Mesa Air Group
As 2015 came to an end, Mesa pilots found themselves in familiar territory: new Master Executive Council (MEC) leaders, a new Negotiating Committee, and new airplanes—but no new contract. However, the pilot group is rebuilding with the expectation of finally achieving a fair contract.
In August 2015, after more than five years of negotiations, the pilots’ Negotiating Committee secured a tentative agreement, which it presented to the MEC. Despite the company’s growth, a thorough review of Mesa’s finances revealed that the airline had slim profits to share with its pilots. Yet the Negotiating Committee attempted to get as much of that profit as it could for the pilot group while also solving the long-standing base pay issue—often cited in polling as the pilots’ number one priority.
The base pay problem stemmed from the previous contract, which allowed the company to pay pilots on reserve, vacation, or sick leave the 50-seat aircraft scale—despite having only one 50-seat aircraft on the property. The pilots fought this repeatedly through grievances and arbitrations, but to no avail. They felt the only way to address the pay issue was at the bargaining table.
“Our Negotiating Committee was given the unenviable task of negotiating with a company with limited resources and numerous issues to solve,” said Capt. Andy Hughes, who was elected MEC chairman in November 2015. “Our pilots wanted to see improvements in almost every section of our contract, from pay to health care to per diem—all areas that lag far behind those of our competitors.”
At the August MEC meeting, the MEC made the difficult decision to unanimously support the tentative agreement. Road shows began later that month. MEC officers, Negotiating Committee members, and ALPA Representation, Economic & Financial Analysis (E&FA), and Communications staff traveled to Dallas and Houston, Tex., and Phoenix, Ariz., for three days of road shows in each domicile. Each show included a briefing from E&FA staff highlighting the state of the industry and the airline’s current finances. E&FA analysts stated that they were given unprecedented access to the company’s books and forecasts and performed their own valuation of the company.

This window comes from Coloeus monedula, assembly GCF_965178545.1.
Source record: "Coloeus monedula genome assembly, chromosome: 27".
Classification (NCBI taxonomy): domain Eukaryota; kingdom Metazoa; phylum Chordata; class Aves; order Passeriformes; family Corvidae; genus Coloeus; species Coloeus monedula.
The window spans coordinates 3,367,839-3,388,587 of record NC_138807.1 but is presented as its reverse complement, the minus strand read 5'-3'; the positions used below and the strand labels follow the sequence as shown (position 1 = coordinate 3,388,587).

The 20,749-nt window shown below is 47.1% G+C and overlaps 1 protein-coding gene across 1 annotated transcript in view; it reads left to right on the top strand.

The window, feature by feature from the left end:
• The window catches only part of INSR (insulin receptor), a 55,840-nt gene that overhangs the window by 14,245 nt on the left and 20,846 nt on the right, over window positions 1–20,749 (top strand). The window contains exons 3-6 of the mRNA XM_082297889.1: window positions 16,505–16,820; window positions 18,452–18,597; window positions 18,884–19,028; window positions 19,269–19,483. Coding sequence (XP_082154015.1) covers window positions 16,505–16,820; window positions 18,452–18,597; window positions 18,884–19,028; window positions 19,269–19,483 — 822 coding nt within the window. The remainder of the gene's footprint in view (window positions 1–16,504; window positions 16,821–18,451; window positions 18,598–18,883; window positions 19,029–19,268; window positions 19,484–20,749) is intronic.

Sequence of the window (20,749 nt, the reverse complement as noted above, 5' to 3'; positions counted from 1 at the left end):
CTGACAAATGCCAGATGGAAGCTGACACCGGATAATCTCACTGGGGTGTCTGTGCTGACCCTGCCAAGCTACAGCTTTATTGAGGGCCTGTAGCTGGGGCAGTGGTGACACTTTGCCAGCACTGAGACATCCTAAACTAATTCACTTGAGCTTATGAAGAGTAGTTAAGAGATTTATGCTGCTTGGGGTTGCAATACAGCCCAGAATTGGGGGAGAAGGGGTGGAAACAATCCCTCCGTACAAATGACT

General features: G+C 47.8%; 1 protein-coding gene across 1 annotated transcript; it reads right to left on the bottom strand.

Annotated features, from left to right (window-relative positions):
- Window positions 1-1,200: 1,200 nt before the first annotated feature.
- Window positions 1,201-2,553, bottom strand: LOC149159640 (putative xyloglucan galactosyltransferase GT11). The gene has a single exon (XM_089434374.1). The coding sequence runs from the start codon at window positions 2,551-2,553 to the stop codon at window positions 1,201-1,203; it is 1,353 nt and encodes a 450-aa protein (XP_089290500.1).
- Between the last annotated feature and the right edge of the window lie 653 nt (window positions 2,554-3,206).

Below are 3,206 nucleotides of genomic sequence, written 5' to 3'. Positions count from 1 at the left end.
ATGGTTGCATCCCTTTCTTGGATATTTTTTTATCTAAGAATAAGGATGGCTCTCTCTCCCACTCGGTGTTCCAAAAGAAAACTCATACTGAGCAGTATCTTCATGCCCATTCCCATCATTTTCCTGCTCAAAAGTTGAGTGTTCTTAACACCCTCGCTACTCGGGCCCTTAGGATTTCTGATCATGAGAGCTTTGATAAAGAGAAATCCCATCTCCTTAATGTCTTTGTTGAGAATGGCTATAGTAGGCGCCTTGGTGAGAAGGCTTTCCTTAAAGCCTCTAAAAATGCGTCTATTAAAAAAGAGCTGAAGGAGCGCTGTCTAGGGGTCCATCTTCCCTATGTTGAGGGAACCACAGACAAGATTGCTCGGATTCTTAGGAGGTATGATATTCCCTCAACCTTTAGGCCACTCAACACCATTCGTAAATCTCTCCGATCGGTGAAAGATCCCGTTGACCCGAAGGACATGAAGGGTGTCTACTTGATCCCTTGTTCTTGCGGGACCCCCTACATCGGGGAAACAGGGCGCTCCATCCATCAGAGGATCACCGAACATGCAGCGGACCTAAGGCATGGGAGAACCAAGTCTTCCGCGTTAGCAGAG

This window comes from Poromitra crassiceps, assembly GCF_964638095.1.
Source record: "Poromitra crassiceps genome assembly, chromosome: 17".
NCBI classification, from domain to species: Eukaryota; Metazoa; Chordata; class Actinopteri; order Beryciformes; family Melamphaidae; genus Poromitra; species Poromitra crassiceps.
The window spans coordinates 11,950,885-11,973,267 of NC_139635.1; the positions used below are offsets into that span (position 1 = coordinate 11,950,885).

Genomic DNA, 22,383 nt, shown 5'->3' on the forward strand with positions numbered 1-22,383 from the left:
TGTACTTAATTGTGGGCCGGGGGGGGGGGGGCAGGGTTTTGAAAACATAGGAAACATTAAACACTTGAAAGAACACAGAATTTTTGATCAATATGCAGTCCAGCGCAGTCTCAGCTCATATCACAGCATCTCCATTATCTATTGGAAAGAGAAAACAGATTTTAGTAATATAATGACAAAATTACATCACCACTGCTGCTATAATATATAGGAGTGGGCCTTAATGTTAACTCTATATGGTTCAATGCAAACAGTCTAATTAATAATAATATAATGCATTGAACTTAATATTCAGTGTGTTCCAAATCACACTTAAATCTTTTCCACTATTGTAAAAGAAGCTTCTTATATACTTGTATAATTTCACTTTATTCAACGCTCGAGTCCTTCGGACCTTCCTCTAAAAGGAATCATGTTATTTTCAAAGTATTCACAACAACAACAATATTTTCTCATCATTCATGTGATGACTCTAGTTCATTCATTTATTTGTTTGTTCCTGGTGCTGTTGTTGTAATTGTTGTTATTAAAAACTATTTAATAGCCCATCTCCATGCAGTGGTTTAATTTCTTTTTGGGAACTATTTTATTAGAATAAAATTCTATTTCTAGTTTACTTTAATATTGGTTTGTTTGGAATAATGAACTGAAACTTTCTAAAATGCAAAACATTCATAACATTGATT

It was clear from discussions at the road shows that the agreement fell short for much of the pilot group. Despite addressing base pay, the agreement failed to improve first officer pay—which starts at a staggeringly low $22 an hour. It also didn’t include any improvements to the company-provided health care, which few of the pilots use due to its high cost. Outside of base pay, there were small improvements to salary.
During the ratification process, the MEC worked to help create an online calculator that showed each pilot the real value of the contract, often resulting in significant pay increases over the life of the contract. This calculator included per diem increases as well as the elimination of base pay. However, on October 2, the pilot group overwhelmingly voted down the agreement, with only 14 percent voting in favor of ratification.
Just days after the vote, the company announced an agreement with United Airlines to add 15 new Embraer 175s to the property, which will necessitate hiring approximately 150 first officers and result in captain upgrades for 75 pilots.
In November, the MEC met in Phoenix and voted in Hughes as the new MEC chairman and Capt. Christopher Gill as vice chairman, as well as a new Negotiating Committee. The MEC discussed the results of an online survey conducted shortly after the pilots rejected the tentative agreement.
“Although we commend the work of our Negotiating Committee, especially given the circumstances, it simply wasn’t enough for the vast majority of our pilot group,” said Hughes. “The pilot leaders will now go back and adjust our negotiating priorities to better meet the needs of this group. Mesa Airlines is growing, and the pilots are a vital part of that success. Every pilot on this property deserves a fair and equitable contract. And they shouldn’t have to wait any longer for it.”